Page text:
Three Los Angeles City Council members voiced alarm Wednesday that a proposed study of broken sidewalks could take three years, saying they want a faster and cheaper plan for getting their arms around the problem.
Councilmen Eric Garcetti, Bill Rosendahl and Joe Buscaino called for the Bureau of Street Services to "go back to the drawing board" on a proposed field survey of an estimated $1.5 billion in damaged sidewalks. They said they want a less costly approach than the proposed survey, which officials have predicted would cost "well over $10 million."
Last week, street repair managers told the council the survey would take three years, with specialists spending 18 months walking every sidewalk in the city and an additional six months developing the software that would list the results. The survey could be a first step toward asking property owners to approve a tax to finance repairs.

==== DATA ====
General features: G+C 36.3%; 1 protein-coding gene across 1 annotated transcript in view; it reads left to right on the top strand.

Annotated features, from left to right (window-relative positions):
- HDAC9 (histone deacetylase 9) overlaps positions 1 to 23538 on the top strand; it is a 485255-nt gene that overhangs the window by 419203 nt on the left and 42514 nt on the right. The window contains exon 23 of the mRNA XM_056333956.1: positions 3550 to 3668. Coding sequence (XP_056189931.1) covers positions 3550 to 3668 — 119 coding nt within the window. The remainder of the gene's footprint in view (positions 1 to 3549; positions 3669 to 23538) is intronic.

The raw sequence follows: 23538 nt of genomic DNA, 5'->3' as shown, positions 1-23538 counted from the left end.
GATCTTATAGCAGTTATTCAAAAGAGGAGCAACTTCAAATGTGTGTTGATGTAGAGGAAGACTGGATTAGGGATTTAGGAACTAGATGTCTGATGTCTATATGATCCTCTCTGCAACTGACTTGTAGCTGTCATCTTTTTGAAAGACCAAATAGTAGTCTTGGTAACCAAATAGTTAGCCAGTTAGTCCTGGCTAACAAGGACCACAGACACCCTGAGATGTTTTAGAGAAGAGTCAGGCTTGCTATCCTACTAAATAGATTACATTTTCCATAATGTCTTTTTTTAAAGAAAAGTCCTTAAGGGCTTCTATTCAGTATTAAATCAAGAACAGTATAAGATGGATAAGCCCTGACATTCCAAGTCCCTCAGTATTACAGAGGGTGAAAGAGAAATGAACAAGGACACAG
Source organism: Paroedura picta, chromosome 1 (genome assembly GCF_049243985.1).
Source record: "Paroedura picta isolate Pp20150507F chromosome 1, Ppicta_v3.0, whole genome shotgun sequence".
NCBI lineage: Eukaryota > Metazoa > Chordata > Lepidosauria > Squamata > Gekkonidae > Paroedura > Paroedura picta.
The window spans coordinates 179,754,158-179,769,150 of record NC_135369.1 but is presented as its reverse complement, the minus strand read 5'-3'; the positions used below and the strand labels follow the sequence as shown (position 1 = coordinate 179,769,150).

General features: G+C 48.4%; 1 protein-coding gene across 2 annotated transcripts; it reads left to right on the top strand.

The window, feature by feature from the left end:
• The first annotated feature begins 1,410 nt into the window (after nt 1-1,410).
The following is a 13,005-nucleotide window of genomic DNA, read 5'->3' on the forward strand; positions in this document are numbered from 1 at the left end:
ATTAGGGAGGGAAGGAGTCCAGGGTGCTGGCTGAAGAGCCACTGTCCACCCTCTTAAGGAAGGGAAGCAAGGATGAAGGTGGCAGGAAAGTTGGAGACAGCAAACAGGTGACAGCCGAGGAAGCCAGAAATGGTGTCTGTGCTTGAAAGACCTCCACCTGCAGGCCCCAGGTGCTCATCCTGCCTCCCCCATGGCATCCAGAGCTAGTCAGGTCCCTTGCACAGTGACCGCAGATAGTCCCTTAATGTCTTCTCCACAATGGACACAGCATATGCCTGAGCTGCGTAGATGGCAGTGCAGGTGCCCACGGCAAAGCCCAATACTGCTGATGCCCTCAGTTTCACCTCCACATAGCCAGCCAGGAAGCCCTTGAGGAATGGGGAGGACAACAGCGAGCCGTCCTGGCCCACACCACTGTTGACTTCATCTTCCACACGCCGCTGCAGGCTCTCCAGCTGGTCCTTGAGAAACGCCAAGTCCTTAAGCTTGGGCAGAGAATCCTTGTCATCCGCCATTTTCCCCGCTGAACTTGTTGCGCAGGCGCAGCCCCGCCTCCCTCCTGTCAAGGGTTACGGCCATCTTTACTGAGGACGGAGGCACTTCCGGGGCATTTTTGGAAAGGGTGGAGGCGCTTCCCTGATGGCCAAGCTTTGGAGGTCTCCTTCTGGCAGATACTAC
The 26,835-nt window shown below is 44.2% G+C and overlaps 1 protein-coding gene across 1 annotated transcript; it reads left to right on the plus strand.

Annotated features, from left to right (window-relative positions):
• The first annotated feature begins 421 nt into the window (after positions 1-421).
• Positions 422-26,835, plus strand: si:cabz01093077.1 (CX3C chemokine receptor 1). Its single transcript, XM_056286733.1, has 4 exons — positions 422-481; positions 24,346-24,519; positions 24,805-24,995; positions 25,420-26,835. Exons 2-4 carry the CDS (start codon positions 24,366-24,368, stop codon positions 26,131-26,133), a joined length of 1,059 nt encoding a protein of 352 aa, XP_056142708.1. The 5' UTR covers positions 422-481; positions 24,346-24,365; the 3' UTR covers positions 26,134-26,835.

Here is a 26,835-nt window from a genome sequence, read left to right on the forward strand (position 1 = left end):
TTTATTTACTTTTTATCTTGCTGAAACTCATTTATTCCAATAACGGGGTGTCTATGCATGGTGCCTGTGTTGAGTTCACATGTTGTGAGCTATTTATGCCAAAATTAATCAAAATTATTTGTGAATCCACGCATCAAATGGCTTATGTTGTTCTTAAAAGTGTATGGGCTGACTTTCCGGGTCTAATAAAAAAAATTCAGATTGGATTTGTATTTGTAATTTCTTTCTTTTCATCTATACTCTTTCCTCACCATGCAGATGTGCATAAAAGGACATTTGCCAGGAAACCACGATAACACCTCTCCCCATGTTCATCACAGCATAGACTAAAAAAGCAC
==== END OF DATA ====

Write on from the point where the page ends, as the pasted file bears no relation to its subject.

Rosendahl, who heads the council's Transportation Committee, criticized the length of time the survey would take.
"There has to be a much faster and much smarter way to catalog our crumbling and buckling sidewalks," he said in a statement. "Why not tap into the networks of thousands of community activists in the city? Why not use cutting-edge technology and smart phone apps? We have the energy and creativity to do this better and cheaper."